# Run TUFLOW From a Batch-file

TUFLOW simulations can also be started from a batch file. Batch files are text files which contain a series of commands. Batch files allow a large degree of flexibility in starting TUFLOW simulations, advanced batch files can be used to:

• Run multiple simulations
• Set CPU priority for TUFLOW simulations
• Create a wait (e.g. start a simulation in 1 hour)
• Test simulation input
• Copy a TUFLOW model
• Package a TUFLOW model
• Post process results after simulation has finished.

Batch files are executed by double clicking the created .bat file from Windows Explorer.

## Batch file for Tutorial Model Module 1

To use a batch file, create a new text file in the TUFLOW\runs directory. The name is arbitrary but the file must have the extension ".bat". For example the file name could be _run_TUFLOW.bat.

Open this file in a text editor and add the following line.

"C:\TUFLOW\Releases\2018-03-AE\TUFLOW_iSP_w64.exe" "M01_5m_001.tcf"

This is the simplest command line for starting TUFLOW, the line above contains only two arguments, the first is the path to the TUFLOW executable and the second argument "M01_5m_001.tcf" is the simulation file name. Depending on the location of the executable the above command line will need to be modified. The quotations around the TUFLOW executable and the .tcf file name are only required if there are spaces in the file names. However, it is recommended to include these to avoid problems.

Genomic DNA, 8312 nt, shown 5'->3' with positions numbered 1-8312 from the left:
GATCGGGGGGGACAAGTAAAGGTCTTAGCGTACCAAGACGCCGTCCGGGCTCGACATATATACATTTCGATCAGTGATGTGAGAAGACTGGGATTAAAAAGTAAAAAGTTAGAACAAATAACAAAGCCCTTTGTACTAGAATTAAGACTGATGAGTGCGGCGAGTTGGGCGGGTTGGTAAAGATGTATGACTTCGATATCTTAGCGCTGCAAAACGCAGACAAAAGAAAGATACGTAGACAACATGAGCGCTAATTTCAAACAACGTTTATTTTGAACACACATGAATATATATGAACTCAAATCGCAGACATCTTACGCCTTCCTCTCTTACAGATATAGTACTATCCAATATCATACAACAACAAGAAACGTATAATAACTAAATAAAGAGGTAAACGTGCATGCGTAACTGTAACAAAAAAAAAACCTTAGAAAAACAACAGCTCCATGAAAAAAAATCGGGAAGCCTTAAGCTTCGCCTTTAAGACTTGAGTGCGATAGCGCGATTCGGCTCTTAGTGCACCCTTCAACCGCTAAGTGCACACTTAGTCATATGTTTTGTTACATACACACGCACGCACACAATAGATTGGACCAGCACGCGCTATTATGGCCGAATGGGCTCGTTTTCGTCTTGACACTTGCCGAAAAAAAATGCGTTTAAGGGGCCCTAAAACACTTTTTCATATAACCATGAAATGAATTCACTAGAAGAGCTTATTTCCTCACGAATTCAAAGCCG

TIP:
A second line with the text "pause" can be added, this will prompt the user to press a key at the end of the batch file. This is useful if the DOS window disappears from the screen, before you can read the output. The pause command will keep the window open.

"C:\TUFLOW\Releases\2018-03-AE\TUFLOW_iSP_w64.exe" "M01_5m_001.tcf"
pause

## Other Batch File Switches

These switches are available in all batch files, they are not specific to TUFLOW.

### Starting process in new window

In order to run multiple simulations at the same time, each simulation needs be started in a new console window. To do this begin the batch file line with the "Start" command, a for the window is then added. For example, to start the simulation above in a new window titled "TUFLOW" the following would be used.

Start "TUFLOW" "C:\TUFLOW\Releases\2018-03-AE\TUFLOW_iSP_w64.exe"  "M01_5m_003.tcf"

### Wait

If multiple simulations are to be run, it is often desirable to run these in series, i.e. the second simulation starts after the first has finished. a /wait switch can be added which makes the batch file wait until the process is finished before moving onto the next command.
An example of this is:

Start "TUFLOW" /wait "C:\TUFLOW\Releases\2018-03-AE\TUFLOW_iSP_w64.exe" M01_5m_003.tcf